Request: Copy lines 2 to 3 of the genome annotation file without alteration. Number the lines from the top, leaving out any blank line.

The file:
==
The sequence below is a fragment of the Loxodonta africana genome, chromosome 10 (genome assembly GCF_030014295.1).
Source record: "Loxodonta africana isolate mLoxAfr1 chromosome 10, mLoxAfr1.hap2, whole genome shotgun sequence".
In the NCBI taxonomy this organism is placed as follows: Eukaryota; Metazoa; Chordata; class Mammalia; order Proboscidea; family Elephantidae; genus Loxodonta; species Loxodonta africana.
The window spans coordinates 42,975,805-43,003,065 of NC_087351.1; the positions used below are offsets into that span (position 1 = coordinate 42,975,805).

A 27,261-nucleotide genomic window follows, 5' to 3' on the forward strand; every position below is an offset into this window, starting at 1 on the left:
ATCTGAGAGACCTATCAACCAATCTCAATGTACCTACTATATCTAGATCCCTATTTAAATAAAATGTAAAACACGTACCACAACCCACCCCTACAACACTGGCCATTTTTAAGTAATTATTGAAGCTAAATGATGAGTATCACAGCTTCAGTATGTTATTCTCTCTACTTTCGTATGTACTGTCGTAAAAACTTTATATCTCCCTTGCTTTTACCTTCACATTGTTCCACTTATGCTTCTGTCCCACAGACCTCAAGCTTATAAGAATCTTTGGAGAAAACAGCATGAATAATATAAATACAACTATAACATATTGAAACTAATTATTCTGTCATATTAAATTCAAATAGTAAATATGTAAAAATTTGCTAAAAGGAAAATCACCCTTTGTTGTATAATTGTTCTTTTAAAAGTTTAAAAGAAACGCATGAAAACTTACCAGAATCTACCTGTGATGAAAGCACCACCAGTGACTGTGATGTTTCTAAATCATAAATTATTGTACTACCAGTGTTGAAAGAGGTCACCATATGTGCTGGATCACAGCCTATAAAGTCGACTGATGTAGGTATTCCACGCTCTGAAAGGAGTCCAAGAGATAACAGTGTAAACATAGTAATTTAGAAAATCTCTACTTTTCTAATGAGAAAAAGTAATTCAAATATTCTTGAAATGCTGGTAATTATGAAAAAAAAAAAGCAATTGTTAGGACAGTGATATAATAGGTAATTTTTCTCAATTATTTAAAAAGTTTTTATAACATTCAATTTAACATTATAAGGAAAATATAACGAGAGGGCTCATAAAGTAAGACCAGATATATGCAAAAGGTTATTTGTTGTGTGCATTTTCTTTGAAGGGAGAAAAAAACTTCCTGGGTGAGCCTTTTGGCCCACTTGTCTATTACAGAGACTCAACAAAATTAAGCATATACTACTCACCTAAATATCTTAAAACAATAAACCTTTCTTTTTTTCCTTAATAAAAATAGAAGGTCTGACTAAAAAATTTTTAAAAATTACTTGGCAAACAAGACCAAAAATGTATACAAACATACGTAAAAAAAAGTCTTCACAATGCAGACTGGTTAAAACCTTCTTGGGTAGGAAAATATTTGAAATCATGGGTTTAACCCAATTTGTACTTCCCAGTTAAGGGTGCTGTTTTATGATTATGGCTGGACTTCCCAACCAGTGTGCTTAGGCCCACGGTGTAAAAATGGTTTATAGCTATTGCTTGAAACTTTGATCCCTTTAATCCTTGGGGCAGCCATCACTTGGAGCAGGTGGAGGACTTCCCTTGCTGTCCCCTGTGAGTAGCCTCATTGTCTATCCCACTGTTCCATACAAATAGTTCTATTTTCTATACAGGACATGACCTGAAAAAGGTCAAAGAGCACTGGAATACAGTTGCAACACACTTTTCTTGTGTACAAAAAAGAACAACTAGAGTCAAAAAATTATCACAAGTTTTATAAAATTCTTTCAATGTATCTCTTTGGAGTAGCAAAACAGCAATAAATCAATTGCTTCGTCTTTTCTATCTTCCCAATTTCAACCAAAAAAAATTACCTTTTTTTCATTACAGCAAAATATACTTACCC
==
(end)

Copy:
Source record: "Loxodonta africana isolate mLoxAfr1 chromosome 10, mLoxAfr1.hap2, whole genome shotgun sequence".
In the NCBI taxonomy this organism is placed as follows: Eukaryota; Metazoa; Chordata; class Mammalia; order Proboscidea; family Elephantidae; genus Loxodonta; species Loxodonta africana.